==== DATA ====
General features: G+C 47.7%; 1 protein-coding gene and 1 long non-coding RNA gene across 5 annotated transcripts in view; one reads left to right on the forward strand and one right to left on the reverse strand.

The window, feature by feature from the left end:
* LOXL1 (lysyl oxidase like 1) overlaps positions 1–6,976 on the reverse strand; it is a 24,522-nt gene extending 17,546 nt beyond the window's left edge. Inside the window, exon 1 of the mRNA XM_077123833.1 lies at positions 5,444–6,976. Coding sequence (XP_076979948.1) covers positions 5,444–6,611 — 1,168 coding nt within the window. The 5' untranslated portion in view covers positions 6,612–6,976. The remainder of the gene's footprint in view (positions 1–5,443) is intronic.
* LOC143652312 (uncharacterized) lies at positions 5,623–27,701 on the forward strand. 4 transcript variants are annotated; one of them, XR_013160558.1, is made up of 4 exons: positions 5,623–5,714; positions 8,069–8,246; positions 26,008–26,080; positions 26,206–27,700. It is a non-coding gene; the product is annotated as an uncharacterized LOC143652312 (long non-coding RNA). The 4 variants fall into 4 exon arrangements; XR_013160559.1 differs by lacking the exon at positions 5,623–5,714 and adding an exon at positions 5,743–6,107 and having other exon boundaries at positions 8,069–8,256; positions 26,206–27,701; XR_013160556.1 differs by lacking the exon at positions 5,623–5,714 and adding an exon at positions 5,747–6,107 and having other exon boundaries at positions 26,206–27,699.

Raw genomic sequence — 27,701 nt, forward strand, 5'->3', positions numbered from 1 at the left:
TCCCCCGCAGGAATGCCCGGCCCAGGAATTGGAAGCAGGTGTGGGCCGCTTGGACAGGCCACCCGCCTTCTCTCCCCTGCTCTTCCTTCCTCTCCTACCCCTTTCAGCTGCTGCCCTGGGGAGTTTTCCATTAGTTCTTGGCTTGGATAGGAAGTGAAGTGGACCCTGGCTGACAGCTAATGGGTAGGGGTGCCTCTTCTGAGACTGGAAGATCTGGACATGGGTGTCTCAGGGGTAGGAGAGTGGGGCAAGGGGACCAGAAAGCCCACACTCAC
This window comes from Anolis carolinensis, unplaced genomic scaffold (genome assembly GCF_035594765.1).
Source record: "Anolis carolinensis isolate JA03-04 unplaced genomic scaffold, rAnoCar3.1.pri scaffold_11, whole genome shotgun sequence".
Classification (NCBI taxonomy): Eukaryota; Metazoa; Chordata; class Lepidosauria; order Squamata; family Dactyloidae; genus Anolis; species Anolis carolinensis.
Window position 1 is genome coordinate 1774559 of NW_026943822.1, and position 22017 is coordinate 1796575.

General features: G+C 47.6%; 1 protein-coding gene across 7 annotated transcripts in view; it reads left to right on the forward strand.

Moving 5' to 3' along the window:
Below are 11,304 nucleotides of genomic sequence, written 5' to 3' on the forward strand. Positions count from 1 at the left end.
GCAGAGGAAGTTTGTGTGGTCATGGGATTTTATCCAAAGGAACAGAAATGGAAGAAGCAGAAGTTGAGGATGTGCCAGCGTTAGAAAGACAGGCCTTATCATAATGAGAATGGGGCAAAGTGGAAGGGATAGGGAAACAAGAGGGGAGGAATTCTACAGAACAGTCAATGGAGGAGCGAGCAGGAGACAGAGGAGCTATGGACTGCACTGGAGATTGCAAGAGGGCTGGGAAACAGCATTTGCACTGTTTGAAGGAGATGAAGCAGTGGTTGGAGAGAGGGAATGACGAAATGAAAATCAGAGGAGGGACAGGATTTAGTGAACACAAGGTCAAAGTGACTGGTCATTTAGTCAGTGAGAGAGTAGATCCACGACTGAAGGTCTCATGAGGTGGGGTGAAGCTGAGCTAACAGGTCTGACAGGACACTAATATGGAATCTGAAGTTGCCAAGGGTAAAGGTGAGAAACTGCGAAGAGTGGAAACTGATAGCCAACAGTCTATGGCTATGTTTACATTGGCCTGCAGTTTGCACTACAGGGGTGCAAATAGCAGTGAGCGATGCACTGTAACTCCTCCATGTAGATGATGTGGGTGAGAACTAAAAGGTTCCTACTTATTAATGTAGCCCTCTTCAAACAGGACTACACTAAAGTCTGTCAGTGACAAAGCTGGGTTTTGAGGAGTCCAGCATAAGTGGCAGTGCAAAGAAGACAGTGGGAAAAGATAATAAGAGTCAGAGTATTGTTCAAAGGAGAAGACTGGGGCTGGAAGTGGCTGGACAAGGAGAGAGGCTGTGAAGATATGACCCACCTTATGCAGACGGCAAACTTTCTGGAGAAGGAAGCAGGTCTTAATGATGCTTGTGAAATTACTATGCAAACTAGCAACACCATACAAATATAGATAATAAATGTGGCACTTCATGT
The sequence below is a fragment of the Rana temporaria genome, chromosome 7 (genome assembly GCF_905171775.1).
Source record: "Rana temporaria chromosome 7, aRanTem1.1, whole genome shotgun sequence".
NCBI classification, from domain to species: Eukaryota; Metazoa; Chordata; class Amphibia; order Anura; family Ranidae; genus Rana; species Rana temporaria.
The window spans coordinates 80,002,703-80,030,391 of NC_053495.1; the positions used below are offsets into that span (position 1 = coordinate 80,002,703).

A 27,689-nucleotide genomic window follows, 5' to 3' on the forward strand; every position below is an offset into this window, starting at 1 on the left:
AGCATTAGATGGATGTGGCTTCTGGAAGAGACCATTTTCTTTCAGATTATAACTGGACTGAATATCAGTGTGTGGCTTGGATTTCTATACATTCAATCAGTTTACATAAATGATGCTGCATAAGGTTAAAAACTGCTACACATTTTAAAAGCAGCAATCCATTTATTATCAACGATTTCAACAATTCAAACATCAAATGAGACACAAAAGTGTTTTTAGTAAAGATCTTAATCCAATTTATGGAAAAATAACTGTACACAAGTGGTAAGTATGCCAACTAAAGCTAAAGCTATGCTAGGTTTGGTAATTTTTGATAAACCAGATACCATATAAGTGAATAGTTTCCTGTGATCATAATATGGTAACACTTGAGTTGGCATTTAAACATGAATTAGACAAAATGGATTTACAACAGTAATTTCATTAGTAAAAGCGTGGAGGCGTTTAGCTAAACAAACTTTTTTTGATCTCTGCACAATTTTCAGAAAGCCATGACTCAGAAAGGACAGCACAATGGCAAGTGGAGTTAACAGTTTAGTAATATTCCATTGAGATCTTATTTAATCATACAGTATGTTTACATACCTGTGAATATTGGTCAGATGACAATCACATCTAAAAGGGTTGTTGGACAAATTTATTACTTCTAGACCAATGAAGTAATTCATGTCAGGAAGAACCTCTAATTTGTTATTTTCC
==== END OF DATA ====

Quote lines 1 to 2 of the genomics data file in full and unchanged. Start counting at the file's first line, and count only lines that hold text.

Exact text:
General features: G+C 47.7%; 1 protein-coding gene and 1 long non-coding RNA gene across 5 annotated transcripts in view; one reads left to right on the forward strand and one right to left on the reverse strand.

The window, feature by feature from the left end: